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Figure 1: Three examples of dmRNAs. The translated dmRNA sequence is shown along with the corresponding nucleotide sequence; the aligning protein sequence is shown above these in each case. They are as follows: (a) a multiply-disrupted example (homologous to a cytochrome P450); (b) a multiply-disrupted example from a zinc-finger -containing transcription factor family; (c) an alternative splicing of the transmembrane sugar transporter gene, C20orf59, which appears to be a transmembrane sugar transporter.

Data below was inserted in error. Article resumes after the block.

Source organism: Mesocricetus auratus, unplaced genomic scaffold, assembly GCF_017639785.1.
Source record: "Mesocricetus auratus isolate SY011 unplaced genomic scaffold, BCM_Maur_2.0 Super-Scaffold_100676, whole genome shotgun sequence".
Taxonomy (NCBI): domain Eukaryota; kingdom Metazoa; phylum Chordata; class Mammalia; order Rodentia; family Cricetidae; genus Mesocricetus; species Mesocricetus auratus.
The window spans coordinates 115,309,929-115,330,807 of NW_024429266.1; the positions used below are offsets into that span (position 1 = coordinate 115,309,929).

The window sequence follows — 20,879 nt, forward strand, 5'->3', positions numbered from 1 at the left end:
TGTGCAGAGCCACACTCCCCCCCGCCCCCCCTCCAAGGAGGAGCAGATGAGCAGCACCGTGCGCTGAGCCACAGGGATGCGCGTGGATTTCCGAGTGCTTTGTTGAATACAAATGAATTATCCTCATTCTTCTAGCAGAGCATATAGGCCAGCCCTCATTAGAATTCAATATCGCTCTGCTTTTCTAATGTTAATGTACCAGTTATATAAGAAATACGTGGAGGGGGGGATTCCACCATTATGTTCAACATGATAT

Mentions: Using stringent thresholds, we verified 16,153 high-quality mRNAs from the NCBI Refseq and Unigene consensus collections, through mapping onto human genomic DNA. A small subpopulation of these (419, or 3% of the total) mRNAs harbour significant frame disruptions (either frameshifts or premature stop codons) (Table 1), which is of a similar order to previous analyses of such disruptions in sets of transcripts [16,2,9]. Most of these are disrupted by frameshifts (83% of cases), rather than premature stop codons. Using a small modification to the basic annotation pipeline, we defined a small minority of these frameshifted transcripts (17, 4% of the dmRNAs) that harbour compensating frameshifts, resulting in movement back into frame. Previous analysis of mouse cDNAs also indicated that a small fraction of them (~2%) may have such compensatory frameshifts [16]. Three examples of dmRNAs are illustrated in Figure 1. There are two multiply-disrupted examples (homologous to a cytochrome P450, and to a zinc-finger -containing transcription factor), and a frameshifted alternative mRNA transcript, from the gene C20orf59, which appears to be a transmembrane sugar transporter.